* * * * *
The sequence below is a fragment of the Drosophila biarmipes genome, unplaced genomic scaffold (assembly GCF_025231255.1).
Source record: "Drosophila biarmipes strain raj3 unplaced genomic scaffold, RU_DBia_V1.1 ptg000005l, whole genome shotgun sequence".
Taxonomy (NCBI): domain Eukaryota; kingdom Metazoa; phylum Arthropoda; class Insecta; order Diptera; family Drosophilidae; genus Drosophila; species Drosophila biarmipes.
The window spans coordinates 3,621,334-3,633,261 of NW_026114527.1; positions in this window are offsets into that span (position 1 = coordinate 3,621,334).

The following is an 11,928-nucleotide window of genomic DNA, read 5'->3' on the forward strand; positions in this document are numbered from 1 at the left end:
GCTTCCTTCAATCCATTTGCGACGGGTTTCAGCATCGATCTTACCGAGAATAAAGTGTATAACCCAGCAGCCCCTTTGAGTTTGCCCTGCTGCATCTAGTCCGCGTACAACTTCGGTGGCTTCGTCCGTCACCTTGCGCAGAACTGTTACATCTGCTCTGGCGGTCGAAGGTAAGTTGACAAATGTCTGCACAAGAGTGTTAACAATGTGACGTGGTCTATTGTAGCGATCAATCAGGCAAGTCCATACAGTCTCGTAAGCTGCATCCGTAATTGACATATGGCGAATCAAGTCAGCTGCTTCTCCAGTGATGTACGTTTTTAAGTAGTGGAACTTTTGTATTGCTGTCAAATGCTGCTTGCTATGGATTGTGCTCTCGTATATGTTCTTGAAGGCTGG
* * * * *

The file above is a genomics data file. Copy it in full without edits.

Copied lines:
The sequence below is a fragment of the Drosophila biarmipes genome, unplaced genomic scaffold (assembly GCF_025231255.1).
Source record: "Drosophila biarmipes strain raj3 unplaced genomic scaffold, RU_DBia_V1.1 ptg000005l, whole genome shotgun sequence".
Taxonomy (NCBI): domain Eukaryota; kingdom Metazoa; phylum Arthropoda; class Insecta; order Diptera; family Drosophilidae; genus Drosophila; species Drosophila biarmipes.
The window spans coordinates 3,621,334-3,633,261 of NW_026114527.1; positions in this window are offsets into that span (position 1 = coordinate 3,621,334).

The following is an 11,928-nucleotide window of genomic DNA, read 5'->3' on the forward strand; positions in this document are numbered from 1 at the left end:
GCTTCCTTCAATCCATTTGCGACGGGTTTCAGCATCGATCTTACCGAGAATAAAGTGTATAACCCAGCAGCCCCTTTGAGTTTGCCCTGCTGCATCTAGTCCGCGTACAACTTCGGTGGCTTCGTCCGTCACCTTGCGCAGAACTGTTACATCTGCTCTGGCGGTCGAAGGTAAGTTGACAAATGTCTGCACAAGAGTGTTAACAATGTGACGTGGTCTATTGTAGCGATCAATCAGGCAAGTCCATACAGTCTCGTAAGCTGCATCCGTAATTGACATATGGCGAATCAAGTCAGCTGCTTCTCCAGTGATGTACGTTTTTAAGTAGTGGAACTTTTGTATTGCTGTCAAATGCTGCTTGCTATGGATTGTGCTCTCGTATATGTTCTTGAAGGCTGG